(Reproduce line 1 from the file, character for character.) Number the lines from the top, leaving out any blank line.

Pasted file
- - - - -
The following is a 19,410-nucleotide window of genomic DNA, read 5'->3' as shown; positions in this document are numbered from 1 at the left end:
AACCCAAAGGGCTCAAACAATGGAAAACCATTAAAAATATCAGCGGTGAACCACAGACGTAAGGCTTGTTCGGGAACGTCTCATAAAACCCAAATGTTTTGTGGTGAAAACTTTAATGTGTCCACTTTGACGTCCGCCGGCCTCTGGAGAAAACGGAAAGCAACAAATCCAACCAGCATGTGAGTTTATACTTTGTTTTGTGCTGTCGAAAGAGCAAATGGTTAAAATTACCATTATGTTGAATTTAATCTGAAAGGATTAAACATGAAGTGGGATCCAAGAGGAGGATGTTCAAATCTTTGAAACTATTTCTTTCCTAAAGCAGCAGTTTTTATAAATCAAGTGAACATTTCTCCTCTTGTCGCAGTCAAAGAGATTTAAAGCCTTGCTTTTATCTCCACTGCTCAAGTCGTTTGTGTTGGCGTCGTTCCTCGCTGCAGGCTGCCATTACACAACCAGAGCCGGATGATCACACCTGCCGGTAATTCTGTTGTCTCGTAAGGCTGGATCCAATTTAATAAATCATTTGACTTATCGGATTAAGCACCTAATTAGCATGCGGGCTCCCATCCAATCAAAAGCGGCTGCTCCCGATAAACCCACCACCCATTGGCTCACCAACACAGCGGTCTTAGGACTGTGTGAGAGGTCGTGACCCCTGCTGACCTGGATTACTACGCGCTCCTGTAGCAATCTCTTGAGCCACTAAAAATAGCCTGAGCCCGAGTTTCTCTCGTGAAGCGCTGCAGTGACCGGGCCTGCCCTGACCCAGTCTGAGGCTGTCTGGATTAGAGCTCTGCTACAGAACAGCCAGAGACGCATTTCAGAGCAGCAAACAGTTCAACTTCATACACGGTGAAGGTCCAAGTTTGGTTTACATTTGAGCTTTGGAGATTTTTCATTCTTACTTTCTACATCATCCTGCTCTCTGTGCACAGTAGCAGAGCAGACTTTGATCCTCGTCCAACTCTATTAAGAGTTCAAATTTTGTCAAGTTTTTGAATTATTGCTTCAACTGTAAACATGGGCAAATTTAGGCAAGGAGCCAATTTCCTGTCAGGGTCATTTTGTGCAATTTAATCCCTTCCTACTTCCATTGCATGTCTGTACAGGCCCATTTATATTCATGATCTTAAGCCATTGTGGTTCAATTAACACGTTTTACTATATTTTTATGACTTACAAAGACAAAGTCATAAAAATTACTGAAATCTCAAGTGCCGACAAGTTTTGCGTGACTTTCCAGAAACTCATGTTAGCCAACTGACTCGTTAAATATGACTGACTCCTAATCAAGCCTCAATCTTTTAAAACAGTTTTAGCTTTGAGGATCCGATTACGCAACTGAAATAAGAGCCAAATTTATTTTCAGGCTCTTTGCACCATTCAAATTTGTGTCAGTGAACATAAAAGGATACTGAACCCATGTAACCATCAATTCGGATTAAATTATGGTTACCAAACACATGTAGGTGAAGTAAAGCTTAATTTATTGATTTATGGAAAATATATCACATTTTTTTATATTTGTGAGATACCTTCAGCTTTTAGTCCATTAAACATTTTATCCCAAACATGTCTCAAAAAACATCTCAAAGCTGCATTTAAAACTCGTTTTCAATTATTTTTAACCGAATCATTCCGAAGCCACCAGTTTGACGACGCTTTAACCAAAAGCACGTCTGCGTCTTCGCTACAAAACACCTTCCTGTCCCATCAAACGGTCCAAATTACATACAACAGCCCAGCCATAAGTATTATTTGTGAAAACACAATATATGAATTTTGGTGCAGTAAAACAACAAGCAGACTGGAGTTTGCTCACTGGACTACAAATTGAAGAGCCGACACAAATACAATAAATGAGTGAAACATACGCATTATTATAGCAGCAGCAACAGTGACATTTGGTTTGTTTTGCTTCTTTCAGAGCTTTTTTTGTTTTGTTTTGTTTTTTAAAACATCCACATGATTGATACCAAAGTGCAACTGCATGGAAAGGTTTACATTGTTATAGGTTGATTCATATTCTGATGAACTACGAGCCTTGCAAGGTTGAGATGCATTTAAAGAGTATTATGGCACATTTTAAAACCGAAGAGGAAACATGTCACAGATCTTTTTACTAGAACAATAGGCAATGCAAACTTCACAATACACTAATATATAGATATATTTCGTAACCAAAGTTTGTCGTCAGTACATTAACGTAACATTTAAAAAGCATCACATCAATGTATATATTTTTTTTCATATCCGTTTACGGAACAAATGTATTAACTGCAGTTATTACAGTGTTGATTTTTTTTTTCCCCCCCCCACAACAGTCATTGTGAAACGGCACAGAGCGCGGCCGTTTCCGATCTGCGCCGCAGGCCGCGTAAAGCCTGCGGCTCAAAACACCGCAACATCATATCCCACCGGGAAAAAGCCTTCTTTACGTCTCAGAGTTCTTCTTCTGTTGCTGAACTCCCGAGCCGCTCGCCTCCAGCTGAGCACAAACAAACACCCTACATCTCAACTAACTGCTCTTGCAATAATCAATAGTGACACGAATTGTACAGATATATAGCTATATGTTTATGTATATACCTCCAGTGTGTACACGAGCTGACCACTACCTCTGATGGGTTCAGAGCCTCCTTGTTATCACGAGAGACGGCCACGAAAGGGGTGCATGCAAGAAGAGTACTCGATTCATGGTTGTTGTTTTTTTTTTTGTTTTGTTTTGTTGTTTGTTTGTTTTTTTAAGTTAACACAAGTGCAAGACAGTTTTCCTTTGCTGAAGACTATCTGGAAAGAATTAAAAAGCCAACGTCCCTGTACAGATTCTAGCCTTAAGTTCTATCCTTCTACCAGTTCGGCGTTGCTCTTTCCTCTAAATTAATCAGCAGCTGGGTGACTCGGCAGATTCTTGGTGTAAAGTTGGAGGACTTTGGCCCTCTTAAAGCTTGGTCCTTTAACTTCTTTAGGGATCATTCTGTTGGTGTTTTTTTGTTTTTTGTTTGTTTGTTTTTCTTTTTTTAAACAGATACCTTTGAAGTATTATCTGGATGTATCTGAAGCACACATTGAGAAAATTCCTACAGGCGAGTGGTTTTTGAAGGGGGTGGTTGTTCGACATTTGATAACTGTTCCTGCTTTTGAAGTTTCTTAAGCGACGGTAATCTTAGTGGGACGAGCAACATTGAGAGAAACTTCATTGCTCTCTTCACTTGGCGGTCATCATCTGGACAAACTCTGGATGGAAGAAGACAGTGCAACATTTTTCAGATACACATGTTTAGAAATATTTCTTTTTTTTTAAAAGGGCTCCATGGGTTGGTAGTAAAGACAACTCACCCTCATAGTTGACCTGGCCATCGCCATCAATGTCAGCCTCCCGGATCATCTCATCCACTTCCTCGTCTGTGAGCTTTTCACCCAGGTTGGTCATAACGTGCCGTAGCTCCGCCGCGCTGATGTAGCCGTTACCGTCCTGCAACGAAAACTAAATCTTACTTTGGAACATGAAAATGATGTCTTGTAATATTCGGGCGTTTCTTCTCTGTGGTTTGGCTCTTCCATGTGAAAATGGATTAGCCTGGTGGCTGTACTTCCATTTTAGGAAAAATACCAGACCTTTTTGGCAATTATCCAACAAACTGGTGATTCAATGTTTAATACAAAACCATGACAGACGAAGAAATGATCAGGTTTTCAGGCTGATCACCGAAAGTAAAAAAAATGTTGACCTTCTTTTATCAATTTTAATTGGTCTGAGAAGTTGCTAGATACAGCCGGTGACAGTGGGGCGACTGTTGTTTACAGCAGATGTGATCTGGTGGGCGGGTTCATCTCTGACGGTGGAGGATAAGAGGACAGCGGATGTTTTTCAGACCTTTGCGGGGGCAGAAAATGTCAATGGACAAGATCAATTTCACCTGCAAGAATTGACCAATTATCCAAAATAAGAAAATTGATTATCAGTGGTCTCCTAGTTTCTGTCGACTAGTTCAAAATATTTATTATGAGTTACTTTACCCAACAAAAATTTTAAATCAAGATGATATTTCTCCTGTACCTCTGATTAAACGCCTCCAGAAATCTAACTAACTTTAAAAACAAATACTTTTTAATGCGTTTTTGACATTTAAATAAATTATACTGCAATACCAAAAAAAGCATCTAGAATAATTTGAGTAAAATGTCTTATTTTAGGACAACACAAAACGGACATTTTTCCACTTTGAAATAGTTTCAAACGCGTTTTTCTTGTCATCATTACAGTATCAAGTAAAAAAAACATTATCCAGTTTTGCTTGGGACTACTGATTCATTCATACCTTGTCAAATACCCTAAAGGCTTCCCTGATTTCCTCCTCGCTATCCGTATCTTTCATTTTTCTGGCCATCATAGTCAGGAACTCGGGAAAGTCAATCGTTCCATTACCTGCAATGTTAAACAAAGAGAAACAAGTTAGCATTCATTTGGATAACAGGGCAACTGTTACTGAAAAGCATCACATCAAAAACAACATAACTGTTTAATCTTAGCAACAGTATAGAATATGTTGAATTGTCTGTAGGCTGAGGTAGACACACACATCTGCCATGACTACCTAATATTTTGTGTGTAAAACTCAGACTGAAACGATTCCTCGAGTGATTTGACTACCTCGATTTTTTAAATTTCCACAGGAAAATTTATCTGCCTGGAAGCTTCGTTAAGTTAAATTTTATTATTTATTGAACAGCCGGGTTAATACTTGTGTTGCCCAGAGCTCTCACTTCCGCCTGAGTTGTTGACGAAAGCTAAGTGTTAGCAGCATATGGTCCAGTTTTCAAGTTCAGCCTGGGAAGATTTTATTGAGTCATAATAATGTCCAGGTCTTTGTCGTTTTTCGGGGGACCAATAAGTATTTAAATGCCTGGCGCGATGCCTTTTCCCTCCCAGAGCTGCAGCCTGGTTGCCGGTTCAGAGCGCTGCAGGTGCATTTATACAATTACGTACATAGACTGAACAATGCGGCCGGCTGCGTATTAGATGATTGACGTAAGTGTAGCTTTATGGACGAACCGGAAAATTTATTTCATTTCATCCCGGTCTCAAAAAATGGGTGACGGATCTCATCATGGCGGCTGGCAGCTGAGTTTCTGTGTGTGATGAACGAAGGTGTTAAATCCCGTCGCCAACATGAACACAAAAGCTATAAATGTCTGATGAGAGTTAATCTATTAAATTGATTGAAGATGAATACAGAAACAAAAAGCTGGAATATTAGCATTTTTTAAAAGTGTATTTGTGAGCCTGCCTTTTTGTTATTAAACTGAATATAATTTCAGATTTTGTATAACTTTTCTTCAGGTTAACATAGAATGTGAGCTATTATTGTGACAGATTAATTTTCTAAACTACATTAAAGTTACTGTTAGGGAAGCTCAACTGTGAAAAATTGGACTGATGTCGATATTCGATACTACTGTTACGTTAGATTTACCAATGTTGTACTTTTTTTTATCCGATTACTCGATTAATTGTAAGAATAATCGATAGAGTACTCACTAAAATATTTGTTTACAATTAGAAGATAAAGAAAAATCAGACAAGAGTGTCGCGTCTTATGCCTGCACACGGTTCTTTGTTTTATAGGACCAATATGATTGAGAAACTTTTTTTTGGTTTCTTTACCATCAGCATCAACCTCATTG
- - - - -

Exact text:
The following is a 19,410-nucleotide window of genomic DNA, read 5'->3' as shown; positions in this document are numbered from 1 at the left end: